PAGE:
Charlotte Singer's disinterest in meeting new people is epitomized by the fact that she never even leaves the familiarity of her home.

    It must have taken another few weeks for my mother's reply to arrive in Venice, and by then Jacob Marcus had most likely gone, leaving instructions for his mail to be forwarded. In the beginning, I pictured him as very tall and thin with a chronic cough, speaking the few words of Italian he knew with a terrible accent, one of those sad people who are never at home anywhere. (2.57)

    Does Alma imagine Jacob "never at home anywhere" as a reaction to her mother never leaving the house? Or does this image suggest something more fundamental about his character?

    He carries nothing. Or at least he appears to carry nothing, not an umbrella even though it looks like rain, or a briefcase though it's rush hour, and around him, stopped against the wind, people are making their way home to their warm houses at the edge of the city where their children lean over their homework at the kitchen table, the smell of dinner in the air, and probably a dog, because there is always a dog in such houses. (2.67)

    Although this one's an excerpt from The History of Love, it's not difficult to imagine this describing Leo in downtown Manhattan—he has nothing, yet all around him is everything.

    From then on, I took an even greater pride in my work. I'd bring the most difficult locks home and time myself. Then I'd cut the time in half and practice until I got there. I'd keep at it until I couldn't feel my fingers. (7.66)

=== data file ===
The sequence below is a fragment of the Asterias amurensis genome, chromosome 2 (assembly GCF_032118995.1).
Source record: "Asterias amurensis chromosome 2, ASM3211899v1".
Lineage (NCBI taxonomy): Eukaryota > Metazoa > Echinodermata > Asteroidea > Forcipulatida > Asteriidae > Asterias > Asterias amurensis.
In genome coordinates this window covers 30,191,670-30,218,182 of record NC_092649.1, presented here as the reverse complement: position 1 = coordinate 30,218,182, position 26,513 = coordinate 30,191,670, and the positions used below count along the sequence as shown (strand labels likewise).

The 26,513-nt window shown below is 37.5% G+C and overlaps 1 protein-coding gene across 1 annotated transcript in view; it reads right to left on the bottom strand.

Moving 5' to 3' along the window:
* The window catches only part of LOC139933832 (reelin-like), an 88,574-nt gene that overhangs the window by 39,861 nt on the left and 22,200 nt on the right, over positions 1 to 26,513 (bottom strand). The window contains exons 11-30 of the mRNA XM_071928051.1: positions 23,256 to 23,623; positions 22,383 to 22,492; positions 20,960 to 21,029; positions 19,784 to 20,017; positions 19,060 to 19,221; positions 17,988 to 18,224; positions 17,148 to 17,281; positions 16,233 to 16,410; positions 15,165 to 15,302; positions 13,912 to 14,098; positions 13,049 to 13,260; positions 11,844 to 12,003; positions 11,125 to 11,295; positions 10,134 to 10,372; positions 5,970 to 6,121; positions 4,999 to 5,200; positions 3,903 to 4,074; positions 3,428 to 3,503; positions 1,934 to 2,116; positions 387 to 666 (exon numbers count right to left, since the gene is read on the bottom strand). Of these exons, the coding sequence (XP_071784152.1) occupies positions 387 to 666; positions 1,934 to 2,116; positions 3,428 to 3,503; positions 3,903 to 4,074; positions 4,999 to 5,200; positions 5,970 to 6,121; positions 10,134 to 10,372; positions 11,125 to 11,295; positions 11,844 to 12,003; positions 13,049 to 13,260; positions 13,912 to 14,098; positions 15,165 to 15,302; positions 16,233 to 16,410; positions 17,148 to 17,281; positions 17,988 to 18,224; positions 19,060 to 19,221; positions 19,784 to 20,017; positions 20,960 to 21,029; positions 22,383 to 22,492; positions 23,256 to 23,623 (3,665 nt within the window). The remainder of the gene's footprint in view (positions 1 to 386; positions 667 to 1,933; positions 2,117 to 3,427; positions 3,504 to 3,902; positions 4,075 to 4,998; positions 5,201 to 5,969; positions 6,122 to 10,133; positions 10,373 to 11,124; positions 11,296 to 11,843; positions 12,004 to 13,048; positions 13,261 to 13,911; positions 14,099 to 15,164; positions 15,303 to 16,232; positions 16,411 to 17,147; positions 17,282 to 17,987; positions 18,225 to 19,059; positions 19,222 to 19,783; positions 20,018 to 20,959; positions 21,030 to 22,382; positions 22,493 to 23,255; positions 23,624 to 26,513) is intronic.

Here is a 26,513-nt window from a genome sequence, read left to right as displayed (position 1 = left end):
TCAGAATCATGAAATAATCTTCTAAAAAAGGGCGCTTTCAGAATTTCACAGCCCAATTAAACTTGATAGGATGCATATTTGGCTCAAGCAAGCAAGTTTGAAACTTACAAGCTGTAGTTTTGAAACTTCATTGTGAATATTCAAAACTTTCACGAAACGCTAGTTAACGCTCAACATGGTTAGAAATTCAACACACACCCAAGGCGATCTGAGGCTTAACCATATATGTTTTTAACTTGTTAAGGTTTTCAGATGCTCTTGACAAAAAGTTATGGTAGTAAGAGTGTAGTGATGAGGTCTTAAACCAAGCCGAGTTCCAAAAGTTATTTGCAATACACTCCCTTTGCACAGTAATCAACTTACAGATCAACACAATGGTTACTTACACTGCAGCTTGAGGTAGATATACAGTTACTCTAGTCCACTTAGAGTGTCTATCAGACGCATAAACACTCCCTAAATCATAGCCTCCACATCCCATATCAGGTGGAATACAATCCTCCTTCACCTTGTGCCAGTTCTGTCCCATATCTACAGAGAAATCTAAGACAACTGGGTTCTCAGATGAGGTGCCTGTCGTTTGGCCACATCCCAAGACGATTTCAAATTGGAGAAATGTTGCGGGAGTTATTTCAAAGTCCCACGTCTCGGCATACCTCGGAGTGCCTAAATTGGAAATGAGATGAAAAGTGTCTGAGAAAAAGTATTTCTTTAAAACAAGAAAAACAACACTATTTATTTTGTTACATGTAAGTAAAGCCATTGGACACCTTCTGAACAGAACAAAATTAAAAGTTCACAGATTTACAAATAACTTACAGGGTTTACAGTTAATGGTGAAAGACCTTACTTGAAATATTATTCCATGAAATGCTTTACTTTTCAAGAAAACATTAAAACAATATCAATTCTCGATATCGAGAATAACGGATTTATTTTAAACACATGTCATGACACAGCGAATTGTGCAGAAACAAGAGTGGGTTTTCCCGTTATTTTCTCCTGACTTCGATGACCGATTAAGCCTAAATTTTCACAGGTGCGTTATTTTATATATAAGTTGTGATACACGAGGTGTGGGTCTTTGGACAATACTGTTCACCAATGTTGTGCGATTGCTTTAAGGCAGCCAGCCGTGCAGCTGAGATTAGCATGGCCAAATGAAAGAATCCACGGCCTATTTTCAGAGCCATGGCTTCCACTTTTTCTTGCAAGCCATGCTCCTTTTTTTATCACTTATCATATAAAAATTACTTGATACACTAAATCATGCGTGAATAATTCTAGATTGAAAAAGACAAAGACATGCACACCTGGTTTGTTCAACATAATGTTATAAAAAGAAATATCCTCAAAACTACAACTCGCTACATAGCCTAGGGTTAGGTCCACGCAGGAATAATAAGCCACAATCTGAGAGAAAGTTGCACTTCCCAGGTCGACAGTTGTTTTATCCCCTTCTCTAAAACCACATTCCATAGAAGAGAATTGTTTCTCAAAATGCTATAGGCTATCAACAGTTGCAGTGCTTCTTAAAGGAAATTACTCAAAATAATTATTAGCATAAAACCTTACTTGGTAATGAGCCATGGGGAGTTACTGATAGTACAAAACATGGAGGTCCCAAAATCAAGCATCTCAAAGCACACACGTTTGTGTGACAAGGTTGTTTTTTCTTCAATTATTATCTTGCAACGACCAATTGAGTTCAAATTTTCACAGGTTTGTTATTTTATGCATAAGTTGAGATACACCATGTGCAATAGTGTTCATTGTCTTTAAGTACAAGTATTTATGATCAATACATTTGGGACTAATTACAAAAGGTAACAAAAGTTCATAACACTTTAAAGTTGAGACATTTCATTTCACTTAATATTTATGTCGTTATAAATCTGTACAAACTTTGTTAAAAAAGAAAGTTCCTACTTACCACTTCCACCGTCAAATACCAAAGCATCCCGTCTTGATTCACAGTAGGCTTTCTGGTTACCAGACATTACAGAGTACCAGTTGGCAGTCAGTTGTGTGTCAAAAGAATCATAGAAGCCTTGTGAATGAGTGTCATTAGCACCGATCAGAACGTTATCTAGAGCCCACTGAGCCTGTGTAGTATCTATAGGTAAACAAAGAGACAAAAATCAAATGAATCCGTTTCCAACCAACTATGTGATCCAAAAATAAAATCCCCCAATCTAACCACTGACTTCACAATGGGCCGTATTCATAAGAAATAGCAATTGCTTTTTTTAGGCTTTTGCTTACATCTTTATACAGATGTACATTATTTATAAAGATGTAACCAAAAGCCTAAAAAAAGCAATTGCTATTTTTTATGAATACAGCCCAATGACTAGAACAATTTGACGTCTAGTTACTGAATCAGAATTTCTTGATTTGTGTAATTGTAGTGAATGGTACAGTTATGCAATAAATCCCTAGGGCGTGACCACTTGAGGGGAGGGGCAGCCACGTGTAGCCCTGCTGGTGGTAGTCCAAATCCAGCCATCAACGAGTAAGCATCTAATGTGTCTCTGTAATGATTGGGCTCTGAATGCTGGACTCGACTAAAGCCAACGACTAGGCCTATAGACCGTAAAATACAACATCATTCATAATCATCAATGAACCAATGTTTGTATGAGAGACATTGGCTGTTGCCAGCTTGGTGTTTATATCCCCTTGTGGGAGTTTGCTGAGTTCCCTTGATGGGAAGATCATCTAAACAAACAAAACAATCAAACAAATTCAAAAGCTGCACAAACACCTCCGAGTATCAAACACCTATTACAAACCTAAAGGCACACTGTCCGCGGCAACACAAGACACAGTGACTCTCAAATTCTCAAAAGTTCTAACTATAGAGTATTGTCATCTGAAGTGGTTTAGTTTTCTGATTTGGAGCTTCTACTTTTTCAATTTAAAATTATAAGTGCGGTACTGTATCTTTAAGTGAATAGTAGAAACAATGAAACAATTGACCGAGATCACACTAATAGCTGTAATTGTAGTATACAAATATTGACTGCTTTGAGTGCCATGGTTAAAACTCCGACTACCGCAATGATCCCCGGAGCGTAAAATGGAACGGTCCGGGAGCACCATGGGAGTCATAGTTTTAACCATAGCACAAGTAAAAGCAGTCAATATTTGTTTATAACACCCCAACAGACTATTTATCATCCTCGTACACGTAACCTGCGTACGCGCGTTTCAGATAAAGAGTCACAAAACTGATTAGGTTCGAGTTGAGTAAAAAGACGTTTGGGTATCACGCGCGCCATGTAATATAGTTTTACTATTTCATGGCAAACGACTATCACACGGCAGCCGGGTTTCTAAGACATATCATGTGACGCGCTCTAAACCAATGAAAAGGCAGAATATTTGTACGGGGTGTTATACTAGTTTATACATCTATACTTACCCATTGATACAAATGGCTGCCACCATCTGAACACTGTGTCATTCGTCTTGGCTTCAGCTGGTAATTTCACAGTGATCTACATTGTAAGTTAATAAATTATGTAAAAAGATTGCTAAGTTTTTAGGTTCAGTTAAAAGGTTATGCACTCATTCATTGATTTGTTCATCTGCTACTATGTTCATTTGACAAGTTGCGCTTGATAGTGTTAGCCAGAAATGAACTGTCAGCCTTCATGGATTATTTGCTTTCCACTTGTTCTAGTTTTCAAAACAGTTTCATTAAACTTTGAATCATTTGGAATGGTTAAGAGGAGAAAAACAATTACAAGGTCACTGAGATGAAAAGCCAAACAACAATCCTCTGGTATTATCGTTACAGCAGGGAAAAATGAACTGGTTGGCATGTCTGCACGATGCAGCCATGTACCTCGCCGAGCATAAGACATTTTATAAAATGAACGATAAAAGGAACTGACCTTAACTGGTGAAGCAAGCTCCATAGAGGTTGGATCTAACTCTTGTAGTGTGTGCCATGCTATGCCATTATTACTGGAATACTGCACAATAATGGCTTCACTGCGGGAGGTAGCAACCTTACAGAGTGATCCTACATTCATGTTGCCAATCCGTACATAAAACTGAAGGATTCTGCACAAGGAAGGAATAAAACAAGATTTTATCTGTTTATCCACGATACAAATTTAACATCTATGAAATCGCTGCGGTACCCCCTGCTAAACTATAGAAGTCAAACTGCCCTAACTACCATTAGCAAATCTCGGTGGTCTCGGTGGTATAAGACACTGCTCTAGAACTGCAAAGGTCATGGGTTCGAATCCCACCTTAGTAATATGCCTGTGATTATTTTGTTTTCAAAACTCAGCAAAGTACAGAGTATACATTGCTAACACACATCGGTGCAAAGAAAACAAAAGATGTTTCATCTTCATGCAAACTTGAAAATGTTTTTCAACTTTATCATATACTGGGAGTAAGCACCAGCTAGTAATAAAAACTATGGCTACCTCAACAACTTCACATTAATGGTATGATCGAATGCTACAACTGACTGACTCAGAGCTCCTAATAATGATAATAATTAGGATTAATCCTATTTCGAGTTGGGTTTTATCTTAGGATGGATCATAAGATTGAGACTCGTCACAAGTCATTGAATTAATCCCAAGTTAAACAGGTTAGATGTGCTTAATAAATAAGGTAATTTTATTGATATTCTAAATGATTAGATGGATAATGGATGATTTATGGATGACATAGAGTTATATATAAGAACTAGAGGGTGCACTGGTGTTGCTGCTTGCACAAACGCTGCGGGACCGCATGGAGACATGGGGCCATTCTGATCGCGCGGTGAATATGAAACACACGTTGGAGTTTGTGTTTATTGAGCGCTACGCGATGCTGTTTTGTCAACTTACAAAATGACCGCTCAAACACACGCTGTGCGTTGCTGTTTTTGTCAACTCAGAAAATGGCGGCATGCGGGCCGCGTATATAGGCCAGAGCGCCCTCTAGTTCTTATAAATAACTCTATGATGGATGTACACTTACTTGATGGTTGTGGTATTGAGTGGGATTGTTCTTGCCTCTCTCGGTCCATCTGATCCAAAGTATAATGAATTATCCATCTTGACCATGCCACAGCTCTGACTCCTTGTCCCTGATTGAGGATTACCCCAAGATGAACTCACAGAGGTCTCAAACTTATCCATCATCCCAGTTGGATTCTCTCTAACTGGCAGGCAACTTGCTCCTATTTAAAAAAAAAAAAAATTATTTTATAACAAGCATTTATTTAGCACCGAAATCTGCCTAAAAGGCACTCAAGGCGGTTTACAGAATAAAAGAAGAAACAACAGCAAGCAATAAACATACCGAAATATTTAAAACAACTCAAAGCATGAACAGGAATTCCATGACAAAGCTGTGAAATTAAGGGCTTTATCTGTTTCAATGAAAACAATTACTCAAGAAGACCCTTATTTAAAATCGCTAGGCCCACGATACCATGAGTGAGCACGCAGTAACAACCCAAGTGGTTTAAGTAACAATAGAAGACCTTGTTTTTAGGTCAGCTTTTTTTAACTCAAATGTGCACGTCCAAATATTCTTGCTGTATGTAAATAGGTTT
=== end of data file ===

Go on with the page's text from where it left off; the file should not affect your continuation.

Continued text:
This is a rather potent image of the emptiness of Leo's emotional life, and how he uses his work to fill the void in his home that might otherwise be filled with family, pets, writing, and so on.

    He learned to live with the truth. Not to accept it, but to live with it. It was like living with an elephant. His room was tiny, and every morning he had to squeeze around the truth just to get to the bathroom. To reach the armoire to get a pair of underpants he had to crawl under the truth, praying it wouldn't choose that moment to sit on his face. At night, when he closed his eyes, he felt it looming above him. (9.11)

    When we leave the house, we put on armor to face the world. At home, we take off our shoes, our coat, our hat—and let our guard down. This leaves Litvinoff armorless, defenseless against a flood of painful memories and realities. (Also: how does Litvinoff's crawling around his apartment remind you of the opening paragraph of the book?)

    I half expected someone to be home. As far as I knew, Isaac had lived by himself. But you never know. (10.19)

    Leo's image of his son is, in many ways, of a man utterly different from himself. So he can't help but imagine that, in contrast to his own loneliness, Isaac would share his home with someone else. The line "you never know" reminds us of the privacy that only the home provides.